Paul David Erland, age 68, passed into the great unknown in the company of his family at Centennial Hospital in Nashville, Tennessee on Saturday, October 27. He is survived by his wife of 34 years, Joan Brown Erland of Nashville, and their two children, Scott (and his wife Emilee) and Emily.
Paul was born in Allegheny County, Pennsylvania on February 25, 1950. He spent his adolescent years in Johnstown, but shortly after his father passed away when Paul was eight years old, he, his mother and brother relocated to Nashville.
A socially unsure and withdrawn child who found himself marooned in a new city, Paul spent much of his youth in solitude, which eventually led him to discover and nurture two of his greatest passions – basketball and books.
Almost never without a book in his hand or by his side, Paul was an avid and voracious reader from an early age and remained one throughout his life – always curious and driven to conquer the mountain of things he didn’t know.
Basketball came a little later for Paul, but his fire was lit in 1966 when his Overton High School coach Larry Ladd uttered unexpected words of affirmation at a postseason banquet, words that eventually launched a remarkable career in the sport. Paul fell in love with basketball that night and found solace in the company of an empty gym and the perfectly-executed jump shot.
His hours and days of solitary practice eventually helped Paul become one of the best players in the region and earn a scholarship at Dartmouth, where he finished his career as the program’s all-time leading scorer and is still ranked first all-time in career scoring average with 21.1 points per game. Paul’s basketball career didn’t end after college, as he spent several years playing professionally in Europe upon his graduation from Dartmouth with a degree in English in 1972.
After his professional career ended, Paul returned to Nashville, where he began to settle into the next phase of his life. During that time, he waded in and out of various occupations while spending his days at either the YMCA playing pickup basketball and lifting weights or at the library, and his evenings and nights at various Nashville watering holes.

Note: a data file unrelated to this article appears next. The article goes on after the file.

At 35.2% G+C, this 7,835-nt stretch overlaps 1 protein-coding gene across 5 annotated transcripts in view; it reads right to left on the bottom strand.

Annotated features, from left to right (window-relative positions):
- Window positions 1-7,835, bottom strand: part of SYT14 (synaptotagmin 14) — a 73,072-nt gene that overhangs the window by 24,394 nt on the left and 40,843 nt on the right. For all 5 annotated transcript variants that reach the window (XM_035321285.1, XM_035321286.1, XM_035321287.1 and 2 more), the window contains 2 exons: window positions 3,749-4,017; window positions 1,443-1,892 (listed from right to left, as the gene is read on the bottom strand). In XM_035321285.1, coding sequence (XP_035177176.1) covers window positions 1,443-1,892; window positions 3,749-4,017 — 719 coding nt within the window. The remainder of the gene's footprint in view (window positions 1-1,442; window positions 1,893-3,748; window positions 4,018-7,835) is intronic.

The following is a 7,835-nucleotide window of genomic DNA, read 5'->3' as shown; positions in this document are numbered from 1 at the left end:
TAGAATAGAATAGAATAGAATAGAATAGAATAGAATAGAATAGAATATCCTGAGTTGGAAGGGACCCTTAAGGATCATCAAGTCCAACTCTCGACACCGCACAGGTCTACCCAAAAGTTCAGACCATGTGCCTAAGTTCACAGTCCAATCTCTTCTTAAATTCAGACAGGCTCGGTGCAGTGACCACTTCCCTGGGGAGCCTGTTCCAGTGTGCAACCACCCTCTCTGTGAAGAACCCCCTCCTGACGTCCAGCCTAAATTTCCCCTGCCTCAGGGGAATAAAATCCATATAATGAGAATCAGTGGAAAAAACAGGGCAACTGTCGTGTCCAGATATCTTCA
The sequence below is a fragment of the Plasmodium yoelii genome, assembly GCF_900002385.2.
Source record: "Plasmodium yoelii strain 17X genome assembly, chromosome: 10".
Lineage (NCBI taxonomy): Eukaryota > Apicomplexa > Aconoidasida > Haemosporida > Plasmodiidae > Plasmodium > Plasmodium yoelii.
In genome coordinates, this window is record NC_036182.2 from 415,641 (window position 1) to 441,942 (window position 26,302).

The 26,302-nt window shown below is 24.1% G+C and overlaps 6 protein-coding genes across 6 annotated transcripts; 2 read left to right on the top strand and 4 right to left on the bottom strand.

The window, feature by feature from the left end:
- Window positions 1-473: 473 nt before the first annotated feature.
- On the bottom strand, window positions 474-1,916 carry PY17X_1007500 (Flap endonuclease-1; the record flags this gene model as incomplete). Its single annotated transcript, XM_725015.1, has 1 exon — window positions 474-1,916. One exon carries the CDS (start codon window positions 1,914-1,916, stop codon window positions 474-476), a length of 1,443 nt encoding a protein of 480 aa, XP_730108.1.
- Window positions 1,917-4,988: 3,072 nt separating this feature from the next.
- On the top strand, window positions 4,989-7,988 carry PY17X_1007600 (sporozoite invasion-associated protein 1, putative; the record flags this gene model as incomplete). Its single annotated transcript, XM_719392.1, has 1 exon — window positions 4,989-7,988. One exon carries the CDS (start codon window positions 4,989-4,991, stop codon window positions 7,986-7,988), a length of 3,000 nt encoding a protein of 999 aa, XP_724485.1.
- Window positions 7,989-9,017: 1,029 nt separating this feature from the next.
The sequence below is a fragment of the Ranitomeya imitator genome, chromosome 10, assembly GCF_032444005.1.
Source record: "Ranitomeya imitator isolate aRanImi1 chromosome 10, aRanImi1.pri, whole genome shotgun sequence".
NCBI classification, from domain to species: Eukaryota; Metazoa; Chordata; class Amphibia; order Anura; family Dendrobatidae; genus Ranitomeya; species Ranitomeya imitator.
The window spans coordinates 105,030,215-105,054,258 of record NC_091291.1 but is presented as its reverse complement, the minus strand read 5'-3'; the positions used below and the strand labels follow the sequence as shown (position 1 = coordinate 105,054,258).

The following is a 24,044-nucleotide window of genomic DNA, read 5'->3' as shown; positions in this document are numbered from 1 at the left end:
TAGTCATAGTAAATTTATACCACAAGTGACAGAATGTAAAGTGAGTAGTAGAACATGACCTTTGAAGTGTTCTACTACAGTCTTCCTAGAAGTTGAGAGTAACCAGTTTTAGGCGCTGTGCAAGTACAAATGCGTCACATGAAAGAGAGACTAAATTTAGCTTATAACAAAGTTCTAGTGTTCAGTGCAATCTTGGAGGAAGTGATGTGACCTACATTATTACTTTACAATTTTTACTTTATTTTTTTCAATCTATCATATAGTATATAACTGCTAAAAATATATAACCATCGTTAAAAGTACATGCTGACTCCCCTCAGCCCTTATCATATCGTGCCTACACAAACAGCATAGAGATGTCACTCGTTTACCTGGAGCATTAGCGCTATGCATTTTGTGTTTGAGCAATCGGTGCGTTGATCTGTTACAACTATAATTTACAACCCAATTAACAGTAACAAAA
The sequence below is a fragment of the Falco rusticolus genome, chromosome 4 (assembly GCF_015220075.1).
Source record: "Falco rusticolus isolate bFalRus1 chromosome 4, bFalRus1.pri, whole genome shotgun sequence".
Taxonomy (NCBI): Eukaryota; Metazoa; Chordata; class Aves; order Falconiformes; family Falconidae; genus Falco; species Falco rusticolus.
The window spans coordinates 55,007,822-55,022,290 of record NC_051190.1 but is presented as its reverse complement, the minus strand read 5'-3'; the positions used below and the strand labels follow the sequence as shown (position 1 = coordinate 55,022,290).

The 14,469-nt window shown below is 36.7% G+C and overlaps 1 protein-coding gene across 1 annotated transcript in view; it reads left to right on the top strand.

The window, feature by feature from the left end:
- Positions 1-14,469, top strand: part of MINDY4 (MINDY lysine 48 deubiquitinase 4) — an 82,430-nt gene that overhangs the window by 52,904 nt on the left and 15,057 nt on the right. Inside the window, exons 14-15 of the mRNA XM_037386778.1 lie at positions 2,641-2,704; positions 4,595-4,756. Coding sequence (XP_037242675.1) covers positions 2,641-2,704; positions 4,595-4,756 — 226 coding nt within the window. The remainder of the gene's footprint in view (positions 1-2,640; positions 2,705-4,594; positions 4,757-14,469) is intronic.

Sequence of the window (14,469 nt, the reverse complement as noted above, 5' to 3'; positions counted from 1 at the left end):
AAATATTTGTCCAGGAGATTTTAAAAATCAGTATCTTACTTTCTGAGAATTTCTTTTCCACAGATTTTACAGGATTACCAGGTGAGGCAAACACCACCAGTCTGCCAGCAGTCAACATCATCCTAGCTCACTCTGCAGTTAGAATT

Paul’s competitive nature never dwindled. He later joined a local rugby team, which, paired with a long career in basketball with ill-designed footwear, led to numerous surgeries later in his life, including a full hip replacement.
But the gifts bestowed by basketball and rugby were much greater than the pain. Along with many lifelong friends, rugby also placed Paul in the path of the greatest gift he would ever receive, his wife Joan, when they fatefully met after a match.
Paul and Joan wed on June 9, 1984, and remained happily married until Paul’s passing.
Paul was a contradiction: a cynic who never quite lost faith in the innate goodness of humanity; a pessimist who tried to find the positive in every situation; an agnostic who never stopped seeking God; a man who hated many things but loved more; an athlete and an intellectual; and an introvert with a commanding presence.
Paul probably would have preferred to have been a misanthrope, withdrawing from the world much like one his favorite authors Leo Tolstoy. But his various loves – basketball, bars, rugby, reading and Scrabble among them – along with a quick wit, penchant for thoughtful conversation and endearing personality hidden beneath a wall of shyness made him a friend to many.
Paul struggled with confidence and self-assuredness throughout his life, and felt unsure in his pursuits and inadequate in his relationships. And while he could never could quite ignite an ever-burning confidence in himself, Paul spoke and wrote honestly and lovingly to provide his friends and family with just that.
To those who didn’t know him, Paul seemed ill-tempered, cynical and closed off. But to his son, he was a role model, a guiding force, a source of strength and comfort, a life teacher, and a presence that can never be replaced. To his daughter, he was her loving instigator, her anchor, her counterpart, and her favorite person. And to his wife, he was her everything.
Paul spent a huge amount of his life thinking and writing about death, formulating his own view on the unknown. We can only hope it was what he was what he was expecting.
A Celebration of Life will be held at McCabe Pub in Nashville on Sunday, December 2 from 1 to 4 p.m. In lieu of flowers, the family request that donations be made to Room in the Inn by way of Charles Strobel.